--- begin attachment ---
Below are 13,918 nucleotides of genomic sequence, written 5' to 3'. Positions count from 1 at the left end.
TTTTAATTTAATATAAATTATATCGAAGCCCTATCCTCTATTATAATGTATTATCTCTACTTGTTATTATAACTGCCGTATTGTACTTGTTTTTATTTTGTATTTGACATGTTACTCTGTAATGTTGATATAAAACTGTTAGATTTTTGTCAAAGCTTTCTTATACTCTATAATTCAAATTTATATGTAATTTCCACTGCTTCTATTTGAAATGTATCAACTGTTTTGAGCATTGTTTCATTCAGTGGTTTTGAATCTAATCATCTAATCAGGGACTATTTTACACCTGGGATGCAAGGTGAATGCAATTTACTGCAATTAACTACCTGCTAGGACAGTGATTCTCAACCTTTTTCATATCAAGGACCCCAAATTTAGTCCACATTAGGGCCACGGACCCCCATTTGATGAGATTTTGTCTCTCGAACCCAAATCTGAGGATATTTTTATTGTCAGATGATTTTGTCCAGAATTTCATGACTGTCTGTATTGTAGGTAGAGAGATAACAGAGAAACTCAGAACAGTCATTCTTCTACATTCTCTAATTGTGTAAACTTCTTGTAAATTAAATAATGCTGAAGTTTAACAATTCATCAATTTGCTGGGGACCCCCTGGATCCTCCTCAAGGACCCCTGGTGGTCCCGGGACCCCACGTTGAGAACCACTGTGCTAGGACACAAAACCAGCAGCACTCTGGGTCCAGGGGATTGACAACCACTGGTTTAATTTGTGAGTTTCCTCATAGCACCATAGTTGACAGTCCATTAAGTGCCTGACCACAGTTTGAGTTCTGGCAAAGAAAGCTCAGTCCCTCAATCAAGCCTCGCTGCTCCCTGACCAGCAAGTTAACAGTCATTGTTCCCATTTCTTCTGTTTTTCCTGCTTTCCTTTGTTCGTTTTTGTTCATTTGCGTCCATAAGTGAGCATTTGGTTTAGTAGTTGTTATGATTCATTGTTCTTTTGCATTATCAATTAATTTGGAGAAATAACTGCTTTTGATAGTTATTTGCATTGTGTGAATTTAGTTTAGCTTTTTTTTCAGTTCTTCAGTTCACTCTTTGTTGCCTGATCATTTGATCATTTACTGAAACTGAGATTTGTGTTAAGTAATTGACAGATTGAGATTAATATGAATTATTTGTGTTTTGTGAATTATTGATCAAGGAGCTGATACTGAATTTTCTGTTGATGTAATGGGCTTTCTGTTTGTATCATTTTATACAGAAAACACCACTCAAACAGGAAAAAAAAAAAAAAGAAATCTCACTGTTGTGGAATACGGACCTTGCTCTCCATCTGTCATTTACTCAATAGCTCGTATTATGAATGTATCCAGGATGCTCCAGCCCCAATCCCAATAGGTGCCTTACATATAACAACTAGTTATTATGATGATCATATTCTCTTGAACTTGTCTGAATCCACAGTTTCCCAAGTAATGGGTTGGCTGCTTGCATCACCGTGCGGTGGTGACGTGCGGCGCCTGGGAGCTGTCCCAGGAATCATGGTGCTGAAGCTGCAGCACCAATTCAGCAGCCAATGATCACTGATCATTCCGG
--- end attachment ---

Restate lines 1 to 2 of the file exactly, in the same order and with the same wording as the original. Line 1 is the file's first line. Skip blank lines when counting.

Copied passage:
Below are 13,918 nucleotides of genomic sequence, written 5' to 3'. Positions count from 1 at the left end.
TTTTAATTTAATATAAATTATATCGAAGCCCTATCCTCTATTATAATGTATTATCTCTACTTGTTATTATAACTGCCGTATTGTACTTGTTTTTATTTTGTATTTGACATGTTACTCTGTAATGTTGATATAAAACTGTTAGATTTTTGTCAAAGCTTTCTTATACTCTATAATTCAAATTTATATGTAATTTCCACTGCTTCTATTTGAAATGTATCAACTGTTTTGAGCATTGTTTCATTCAGTGGTTTTGAATCTAATCATCTAATCAGGGACTATTTTACACCTGGGATGCAAGGTGAATGCAATTTACTGCAATTAACTACCTGCTAGGACAGTGATTCTCAACCTTTTTCATATCAAGGACCCCAAATTTAGTCCACATTAGGGCCACGGACCCCCATTTGATGAGATTTTGTCTCTCGAACCCAAATCTGAGGATATTTTTATTGTCAGATGATTTTGTCCAGAATTTCATGACTGTCTGTATTGTAGGTAGAGAGATAACAGAGAAACTCAGAACAGTCATTCTTCTACATTCTCTAATTGTGTAAACTTCTTGTAAATTAAATAATGCTGAAGTTTAACAATTCATCAATTTGCTGGGGACCCCCTGGATCCTCCTCAAGGACCCCTGGTGGTCCCGGGACCCCACGTTGAGAACCACTGTGCTAGGACACAAAACCAGCAGCACTCTGGGTCCAGGGGATTGACAACCACTGGTTTAATTTGTGAGTTTCCTCATAGCACCATAGTTGACAGTCCATTAAGTGCCTGACCACAGTTTGAGTTCTGGCAAAGAAAGCTCAGTCCCTCAATCAAGCCTCGCTGCTCCCTGACCAGCAAGTTAACAGTCATTGTTCCCATTTCTTCTGTTTTTCCTGCTTTCCTTTGTTCGTTTTTGTTCATTTGCGTCCATAAGTGAGCATTTGGTTTAGTAGTTGTTATGATTCATTGTTCTTTTGCATTATCAATTAATTTGGAGAAATAACTGCTTTTGATAGTTATTTGCATTGTGTGAATTTAGTTTAGCTTTTTTTTCAGTTCTTCAGTTCACTCTTTGTTGCCTGATCATTTGATCATTTACTGAAACTGAGATTTGTGTTAAGTAATTGACAGATTGAGATTAATATGAATTATTTGTGTTTTGTGAATTATTGATCAAGGAGCTGATACTGAATTTTCTGTTGATGTAATGGGCTTTCTGTTTGTATCATTTTATACAGAAAACACCACTCAAACAGGAAAAAAAAAAAAAAGAAATCTCACTGTTGTGGAATACGGACCTTGCTCTCCATCTGTCATTTACTCAATAGCTCGTATTATGAATGTATCCAGGATGCTCCAGCCCCAATCCCAATAGGTGCCTTACATATAACAACTAGTTATTATGATGATCATATTCTCTTGAACTTGTCTGAATCCACAGTTTCCCAAGTAATGGGTTGGCTGCTTGCATCACCGTGCGGTGGTGACGTGCGGCGCCTGGGAGCTGTCCCAGGAATCATGGTGCTGAAGCTGCAGCACCAATTCAGCAGCCAATGATCACTGATCATTCCGG